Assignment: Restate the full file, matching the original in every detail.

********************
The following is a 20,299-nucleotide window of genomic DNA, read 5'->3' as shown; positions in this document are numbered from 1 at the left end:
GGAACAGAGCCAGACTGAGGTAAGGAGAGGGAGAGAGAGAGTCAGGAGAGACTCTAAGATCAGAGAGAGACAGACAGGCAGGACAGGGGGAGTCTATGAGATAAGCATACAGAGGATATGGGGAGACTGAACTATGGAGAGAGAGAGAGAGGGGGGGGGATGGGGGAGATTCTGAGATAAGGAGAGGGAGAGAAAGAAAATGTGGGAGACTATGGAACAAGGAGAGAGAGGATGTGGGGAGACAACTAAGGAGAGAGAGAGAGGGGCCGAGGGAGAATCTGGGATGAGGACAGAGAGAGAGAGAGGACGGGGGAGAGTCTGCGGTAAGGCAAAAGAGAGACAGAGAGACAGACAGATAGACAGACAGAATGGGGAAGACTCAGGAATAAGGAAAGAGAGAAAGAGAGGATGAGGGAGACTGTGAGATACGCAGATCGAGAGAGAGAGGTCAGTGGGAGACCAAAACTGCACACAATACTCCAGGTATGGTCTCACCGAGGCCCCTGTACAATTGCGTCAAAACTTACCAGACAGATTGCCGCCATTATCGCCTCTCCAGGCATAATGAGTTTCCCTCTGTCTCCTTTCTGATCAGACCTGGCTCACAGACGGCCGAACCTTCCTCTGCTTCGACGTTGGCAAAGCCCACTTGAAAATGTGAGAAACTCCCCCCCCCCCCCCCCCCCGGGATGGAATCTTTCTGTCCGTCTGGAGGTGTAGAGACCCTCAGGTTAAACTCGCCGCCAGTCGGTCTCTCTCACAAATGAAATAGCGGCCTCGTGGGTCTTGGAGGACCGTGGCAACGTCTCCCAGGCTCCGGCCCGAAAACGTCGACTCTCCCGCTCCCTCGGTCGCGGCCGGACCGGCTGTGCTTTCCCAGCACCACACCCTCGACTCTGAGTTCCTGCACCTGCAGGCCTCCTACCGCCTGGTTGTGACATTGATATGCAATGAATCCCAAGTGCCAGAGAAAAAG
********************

The following is a 20,299-nucleotide window of genomic DNA, read 5'->3' as shown; positions in this document are numbered from 1 at the left end:
GGAACAGAGCCAGACTGAGGTAAGGAGAGGGAGAGAGAGAGTCAGGAGAGACTCTAAGATCAGAGAGAGACAGACAGGCAGGACAGGGGGAGTCTATGAGATAAGCATACAGAGGATATGGGGAGACTGAACTATGGAGAGAGAGAGAGAGGGGGGGGGATGGGGGAGATTCTGAGATAAGGAGAGGGAGAGAAAGAAAATGTGGGAGACTATGGAACAAGGAGAGAGAGGATGTGGGGAGACAACTAAGGAGAGAGAGAGAGGGGCCGAGGGAGAATCTGGGATGAGGACAGAGAGAGAGAGAGGACGGGGGAGAGTCTGCGGTAAGGCAAAAGAGAGACAGAGAGACAGACAGATAGACAGACAGAATGGGGAAGACTCAGGAATAAGGAAAGAGAGAAAGAGAGGATGAGGGAGACTGTGAGATACGCAGATCGAGAGAGAGAGGTCAGTGGGAGACCAAAACTGCACACAATACTCCAGGTATGGTCTCACCGAGGCCCCTGTACAATTGCGTCAAAACTTACCAGACAGATTGCCGCCATTATCGCCTCTCCAGGCATAATGAGTTTCCCTCTGTCTCCTTTCTGATCAGACCTGGCTCACAGACGGCCGAACCTTCCTCTGCTTCGACGTTGGCAAAGCCCACTTGAAAATGTGAGAAACTCCCCCCCCCCCCCCCCCCCGGGATGGAATCTTTCTGTCCGTCTGGAGGTGTAGAGACCCTCAGGTTAAACTCGCCGCCAGTCGGTCTCTCTCACAAATGAAATAGCGGCCTCGTGGGTCTTGGAGGACCGTGGCAACGTCTCCCAGGCTCCGGCCCGAAAACGTCGACTCTCCCGCTCCCTCGGTCGCGGCCGGACCGGCTGTGCTTTCCCAGCACCACACCCTCGACTCTGAGTTCCTGCACCTGCAGGCCTCCTACCGCCTGGTTGTGACATTGATATGCAATGAATCCCAAGTGCCAGAGAAAAAG